The current row over Facebook’s successive changes to its privacy settings has several strategic implications for the way that businesses – not just in the digital sector – relate to their customers. In case you’ve missed the story: Facebook has radically reduced the default privacy settings for its users since the autumn of last year, meaning that users are likely to be sharing far more details across the internet than they previously did. (I’ve written about this at length elsewhere, but a visit to ouropenbook.org gives a sense of the scale of it.)
The reason? Well, the company says that ‘radical transparency‘ is good for you, in a moral sense. Others say that it is part of a long campaign by Facebook (two steps forward, one step back, according to Nick Carr) to set itself up as the owner of its users’ online identity, which is a more lucrative proposition than being a mere social network, even one with several hundred million members.
So what are the implications of this for businesses?
#1: When the mental map which your customer has of your product or service becomes too divergent from their experience of it, the business suffers. (This is what happened when Gerald Ratner described one of his company’s products as ‘crap’). In the case of Facebook, the actual experience is no longer represented by the map. The researcher danah boyd has explained this well:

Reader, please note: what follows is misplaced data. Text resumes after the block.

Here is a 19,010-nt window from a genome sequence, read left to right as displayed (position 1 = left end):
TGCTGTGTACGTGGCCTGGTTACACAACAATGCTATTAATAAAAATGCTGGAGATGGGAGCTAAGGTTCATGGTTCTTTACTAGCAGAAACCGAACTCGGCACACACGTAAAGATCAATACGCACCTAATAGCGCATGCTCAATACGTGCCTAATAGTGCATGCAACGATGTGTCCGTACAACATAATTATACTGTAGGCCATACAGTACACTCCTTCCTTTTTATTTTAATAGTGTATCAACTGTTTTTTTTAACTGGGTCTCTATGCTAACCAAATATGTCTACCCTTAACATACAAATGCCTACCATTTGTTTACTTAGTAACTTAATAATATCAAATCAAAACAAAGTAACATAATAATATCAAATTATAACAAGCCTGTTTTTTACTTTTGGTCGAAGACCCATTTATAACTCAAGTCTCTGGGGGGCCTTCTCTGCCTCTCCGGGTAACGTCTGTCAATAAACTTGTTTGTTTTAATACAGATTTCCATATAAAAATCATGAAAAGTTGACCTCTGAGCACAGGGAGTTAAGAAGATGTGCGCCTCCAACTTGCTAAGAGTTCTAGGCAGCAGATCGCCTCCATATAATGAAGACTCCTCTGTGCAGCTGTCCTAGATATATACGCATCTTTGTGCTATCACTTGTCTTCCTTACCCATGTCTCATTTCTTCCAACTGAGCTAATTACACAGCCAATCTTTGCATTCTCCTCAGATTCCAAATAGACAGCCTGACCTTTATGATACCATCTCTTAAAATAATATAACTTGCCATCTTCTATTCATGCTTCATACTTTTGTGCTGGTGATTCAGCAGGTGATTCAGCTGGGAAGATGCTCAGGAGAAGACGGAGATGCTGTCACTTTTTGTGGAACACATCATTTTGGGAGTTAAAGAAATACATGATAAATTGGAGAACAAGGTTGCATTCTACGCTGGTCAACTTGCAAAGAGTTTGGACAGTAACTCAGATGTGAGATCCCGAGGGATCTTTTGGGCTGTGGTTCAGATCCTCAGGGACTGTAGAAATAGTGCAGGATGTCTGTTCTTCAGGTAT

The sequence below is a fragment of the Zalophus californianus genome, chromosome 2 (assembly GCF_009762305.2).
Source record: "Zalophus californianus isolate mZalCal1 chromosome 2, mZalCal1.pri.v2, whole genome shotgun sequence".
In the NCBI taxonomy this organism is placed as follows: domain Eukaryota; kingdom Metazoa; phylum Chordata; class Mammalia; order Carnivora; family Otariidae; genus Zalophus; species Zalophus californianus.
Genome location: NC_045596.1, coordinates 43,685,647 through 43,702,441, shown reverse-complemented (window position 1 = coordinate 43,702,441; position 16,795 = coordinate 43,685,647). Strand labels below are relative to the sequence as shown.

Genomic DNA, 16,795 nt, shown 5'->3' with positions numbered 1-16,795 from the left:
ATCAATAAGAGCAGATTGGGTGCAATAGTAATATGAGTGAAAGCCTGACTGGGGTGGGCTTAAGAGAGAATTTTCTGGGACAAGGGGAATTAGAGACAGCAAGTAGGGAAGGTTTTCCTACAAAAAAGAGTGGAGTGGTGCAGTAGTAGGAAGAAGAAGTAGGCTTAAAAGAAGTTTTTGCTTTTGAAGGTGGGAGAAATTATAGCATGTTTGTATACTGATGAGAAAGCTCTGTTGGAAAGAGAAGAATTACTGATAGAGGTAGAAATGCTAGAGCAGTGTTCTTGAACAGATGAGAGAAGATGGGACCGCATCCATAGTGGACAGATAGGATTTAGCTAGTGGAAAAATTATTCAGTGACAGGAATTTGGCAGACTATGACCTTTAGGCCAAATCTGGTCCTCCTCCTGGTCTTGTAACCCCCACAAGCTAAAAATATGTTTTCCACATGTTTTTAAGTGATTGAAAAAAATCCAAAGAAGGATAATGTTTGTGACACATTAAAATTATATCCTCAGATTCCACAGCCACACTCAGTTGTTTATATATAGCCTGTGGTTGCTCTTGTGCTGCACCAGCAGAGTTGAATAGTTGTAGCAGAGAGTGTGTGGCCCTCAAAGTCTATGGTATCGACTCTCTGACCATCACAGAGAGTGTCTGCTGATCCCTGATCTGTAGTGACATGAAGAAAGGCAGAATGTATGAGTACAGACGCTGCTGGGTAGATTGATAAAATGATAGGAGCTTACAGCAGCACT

A while back, I was talking with a teenage girl about her privacy settings and noticed that she had made lots of content available to friends-of-friends. I asked her if she made her content available to her mother. She responded with, “of course not!” I had noticed that she had listed her aunt as a friend of hers and so I surfed with her to her aunt’s page and pointed out that her mother was a friend of her aunt, thus a friend-of-a-friend. She was horrified. It had never dawned on her that her mother might be included in that grouping. Over and over again, I find that people’s mental model of who can see what doesn’t match up with reality.
#2: Privacy isn’t dead, although it is fashionable for digerati to say so. People still expect organisations they do business with to maintain appropriate levels of privacy – and to be able to check these for themselves. We think that this expectation increases as the web becomes more ubiquitous and more portable, and there are more opportunities for breach. At least some users will engage reluctantly because of fear of theft, fraud, or inappropriate social exchanges. In the digital world, companies which take care of their users’ privacy will be less profitable in the short-term, but more sustainable in the long-term.
#3: Facebook is effectively polluting the “commons” represented by the internet – all of the public resources and protocols – through self-interested behaviour. It is possible that other suppliers which also depend on a trusted internet for their business will intervene; Google, its own privacy problems notwithstanding, has done a little of this recently. But usually what happens when public interest goods are polluted by commercial interests is that regulation follows. The cases brought against Facebook under trade and competition law, along with the initial responses from privacy regulators, are harbingers of this.